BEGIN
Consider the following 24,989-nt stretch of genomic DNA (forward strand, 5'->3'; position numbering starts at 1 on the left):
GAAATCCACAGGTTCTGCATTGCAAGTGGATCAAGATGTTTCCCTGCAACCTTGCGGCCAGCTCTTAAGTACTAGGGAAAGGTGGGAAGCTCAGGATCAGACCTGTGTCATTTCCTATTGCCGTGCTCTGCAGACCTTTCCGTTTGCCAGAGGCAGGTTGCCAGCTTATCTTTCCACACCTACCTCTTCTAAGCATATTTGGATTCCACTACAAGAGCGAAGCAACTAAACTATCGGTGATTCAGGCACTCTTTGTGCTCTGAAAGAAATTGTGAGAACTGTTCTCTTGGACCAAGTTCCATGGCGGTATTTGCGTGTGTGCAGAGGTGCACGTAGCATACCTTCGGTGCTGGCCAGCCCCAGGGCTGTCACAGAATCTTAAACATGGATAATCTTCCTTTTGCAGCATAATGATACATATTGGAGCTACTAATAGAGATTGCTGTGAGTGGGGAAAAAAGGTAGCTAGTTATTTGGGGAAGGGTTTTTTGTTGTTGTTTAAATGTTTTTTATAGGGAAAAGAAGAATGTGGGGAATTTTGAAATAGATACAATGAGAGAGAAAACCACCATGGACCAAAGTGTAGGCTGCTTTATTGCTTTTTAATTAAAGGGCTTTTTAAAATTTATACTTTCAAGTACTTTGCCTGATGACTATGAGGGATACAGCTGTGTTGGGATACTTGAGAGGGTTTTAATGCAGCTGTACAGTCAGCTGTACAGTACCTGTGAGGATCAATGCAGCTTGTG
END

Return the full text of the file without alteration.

Consider the following 24,989-nt stretch of genomic DNA (forward strand, 5'->3'; position numbering starts at 1 on the left):
GAAATCCACAGGTTCTGCATTGCAAGTGGATCAAGATGTTTCCCTGCAACCTTGCGGCCAGCTCTTAAGTACTAGGGAAAGGTGGGAAGCTCAGGATCAGACCTGTGTCATTTCCTATTGCCGTGCTCTGCAGACCTTTCCGTTTGCCAGAGGCAGGTTGCCAGCTTATCTTTCCACACCTACCTCTTCTAAGCATATTTGGATTCCACTACAAGAGCGAAGCAACTAAACTATCGGTGATTCAGGCACTCTTTGTGCTCTGAAAGAAATTGTGAGAACTGTTCTCTTGGACCAAGTTCCATGGCGGTATTTGCGTGTGTGCAGAGGTGCACGTAGCATACCTTCGGTGCTGGCCAGCCCCAGGGCTGTCACAGAATCTTAAACATGGATAATCTTCCTTTTGCAGCATAATGATACATATTGGAGCTACTAATAGAGATTGCTGTGAGTGGGGAAAAAAGGTAGCTAGTTATTTGGGGAAGGGTTTTTTGTTGTTGTTTAAATGTTTTTTATAGGGAAAAGAAGAATGTGGGGAATTTTGAAATAGATACAATGAGAGAGAAAACCACCATGGACCAAAGTGTAGGCTGCTTTATTGCTTTTTAATTAAAGGGCTTTTTAAAATTTATACTTTCAAGTACTTTGCCTGATGACTATGAGGGATACAGCTGTGTTGGGATACTTGAGAGGGTTTTAATGCAGCTGTACAGTCAGCTGTACAGTACCTGTGAGGATCAATGCAGCTTGTG